And all of this costs twenty five American cents. It’s “virtually free.” The company that runs this elaborate system only ever charges for transportation fees. If you – for example – never want to enter a gaming zone, you never have to. Just travel over to a shopping district or a party district, park your avatar [“you” in this simulation] wherever you want it to be and never worry about moving again.

Naturally, there are those who don’t like the way the OASIS is run – they don’t feel it’s making enough money, given the global reach it has This leads to a clash between the “egg hunters” seeking the egg for altruistic reasons [and to mostly keep the OASIS the way it is, now, media freedoms and everything intact] and IOI, a vast corporate bully that wants to bill you for everything you ever do within the system. [Sound familiar? ;)]

This particular feud – with Wade and the egg hunters on one side and IOI and its cheating thugs on the other is what drives the novel. Every time the good guys make positive strides toward finding the egg, the cheating Sixers [a group within IOI devoted to finding the egg so they can corporatize the simulation] steal that information by hook or by crook.

And this leads me to my only pair of real problems with Ready, Player One: the plot is fantastic, but the execution is a little flat. We’ve seen this story writ large throughout cyberpunk’s history: lone wolf with altruistic motives versus multinational with more money than they know what to do with. This particular part of the novel wore a bit thin for me. In a sense, I kind of wished that Ernest Cline – the author – built up someone inside the egg hunting community that was a bad apple, instead. [It comes close – there’s one character that’s a little like that, but he’s played for laughs.]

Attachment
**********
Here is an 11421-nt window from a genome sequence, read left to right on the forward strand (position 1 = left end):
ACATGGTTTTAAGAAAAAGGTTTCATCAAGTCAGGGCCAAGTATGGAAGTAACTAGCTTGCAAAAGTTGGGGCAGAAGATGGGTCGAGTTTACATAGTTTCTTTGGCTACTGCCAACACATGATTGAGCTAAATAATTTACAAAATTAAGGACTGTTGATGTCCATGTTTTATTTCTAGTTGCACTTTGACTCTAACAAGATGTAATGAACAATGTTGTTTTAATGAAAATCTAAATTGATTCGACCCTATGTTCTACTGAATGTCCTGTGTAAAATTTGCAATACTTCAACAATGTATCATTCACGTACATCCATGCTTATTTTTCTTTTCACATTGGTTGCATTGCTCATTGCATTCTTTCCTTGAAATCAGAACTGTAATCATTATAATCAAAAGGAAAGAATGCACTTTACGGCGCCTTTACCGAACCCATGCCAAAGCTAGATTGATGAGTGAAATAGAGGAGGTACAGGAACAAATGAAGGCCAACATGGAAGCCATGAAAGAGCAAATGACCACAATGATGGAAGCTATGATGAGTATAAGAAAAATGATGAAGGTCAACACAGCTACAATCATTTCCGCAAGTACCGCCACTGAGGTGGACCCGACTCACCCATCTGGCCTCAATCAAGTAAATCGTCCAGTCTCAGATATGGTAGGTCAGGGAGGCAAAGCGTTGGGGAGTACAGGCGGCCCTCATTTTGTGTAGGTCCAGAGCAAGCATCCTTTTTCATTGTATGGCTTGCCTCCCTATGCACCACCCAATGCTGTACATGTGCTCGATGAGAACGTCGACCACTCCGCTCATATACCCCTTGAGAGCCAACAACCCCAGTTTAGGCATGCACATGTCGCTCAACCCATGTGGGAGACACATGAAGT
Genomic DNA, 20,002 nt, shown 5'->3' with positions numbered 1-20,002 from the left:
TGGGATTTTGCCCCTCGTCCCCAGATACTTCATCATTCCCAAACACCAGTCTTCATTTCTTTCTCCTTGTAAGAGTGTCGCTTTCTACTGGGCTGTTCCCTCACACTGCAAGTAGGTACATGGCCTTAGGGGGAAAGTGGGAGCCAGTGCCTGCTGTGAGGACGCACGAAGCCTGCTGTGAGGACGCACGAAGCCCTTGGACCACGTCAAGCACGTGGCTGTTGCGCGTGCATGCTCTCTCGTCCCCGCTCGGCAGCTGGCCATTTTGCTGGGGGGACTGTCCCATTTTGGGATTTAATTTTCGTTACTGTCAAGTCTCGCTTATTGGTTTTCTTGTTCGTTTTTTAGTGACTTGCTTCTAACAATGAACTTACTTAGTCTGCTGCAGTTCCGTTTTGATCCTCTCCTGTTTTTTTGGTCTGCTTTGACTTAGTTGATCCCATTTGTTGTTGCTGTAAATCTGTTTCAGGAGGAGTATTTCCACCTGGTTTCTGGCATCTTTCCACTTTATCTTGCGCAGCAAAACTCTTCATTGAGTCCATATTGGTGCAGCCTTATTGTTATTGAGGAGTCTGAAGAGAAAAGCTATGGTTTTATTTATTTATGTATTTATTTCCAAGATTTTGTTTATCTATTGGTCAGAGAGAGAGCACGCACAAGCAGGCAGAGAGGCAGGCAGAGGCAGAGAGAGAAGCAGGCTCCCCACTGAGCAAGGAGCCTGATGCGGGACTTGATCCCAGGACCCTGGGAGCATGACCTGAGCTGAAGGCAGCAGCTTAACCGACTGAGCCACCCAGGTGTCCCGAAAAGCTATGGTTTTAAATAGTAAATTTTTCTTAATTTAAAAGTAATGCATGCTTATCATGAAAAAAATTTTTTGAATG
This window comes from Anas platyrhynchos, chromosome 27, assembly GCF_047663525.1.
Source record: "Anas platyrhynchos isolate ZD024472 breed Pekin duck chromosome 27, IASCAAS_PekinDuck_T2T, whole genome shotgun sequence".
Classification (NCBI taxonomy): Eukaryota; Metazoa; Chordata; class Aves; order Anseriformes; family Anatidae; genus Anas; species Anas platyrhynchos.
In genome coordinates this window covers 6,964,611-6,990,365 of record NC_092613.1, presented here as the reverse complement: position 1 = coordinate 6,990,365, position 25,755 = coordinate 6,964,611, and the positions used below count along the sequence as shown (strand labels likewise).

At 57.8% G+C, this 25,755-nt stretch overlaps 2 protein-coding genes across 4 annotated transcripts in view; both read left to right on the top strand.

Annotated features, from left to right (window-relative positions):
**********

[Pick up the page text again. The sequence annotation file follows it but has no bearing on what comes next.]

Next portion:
My second problem with this novel is the romance. While it “has reason” to exist, [it nudges the protagonist along on his own personal journey] it just derails the entire book. There’s a section in the middle which turns into a bottomless pit of teenage angst that – again – has reason to be there, but doesn’t “sit well” with the rather Spartan nature of Ernest Cline’s storytelling.

That’s the last thing I want to touch on, here. The writing is a little uneven. For the most part, Cline’s descriptions are pretty dry. “Here’s a book-case, and I’ll tell you a little about it” – there’s no flowery prose or anything that might distract the reader from what’s happening and that is sort of a shame. There’s such a great set-up here for description that it almost feels wasted. The bigger problem, though, is the dialogue. Some of it is quite cringe-worthy, but if you can navigate that, then Ready, Player One is a blast.

So, should you read this book? If you: grew up in the eighties, or know a lot about eighties geek culture, you will be amply rewarded for your time. There are lots of little nods to all kinds of media from that decade. It helps a lot to have played a good handful of the games Cline has mentioned as well, because apart from cursory explanations, he leaves you in the dark for those.

If you love video games and are willing to do a bit of research into the games, movies and music of the eighties, again, you will be well rewarded for your time. There’s a lot to soak up here that would give anyone interested in that decade a place to start.

But if you’re not into any of these things, then this book will probably just fall flat for you. Which is a shame, because it’s a mostly fun, harmless jaunt through a re-imagined internet.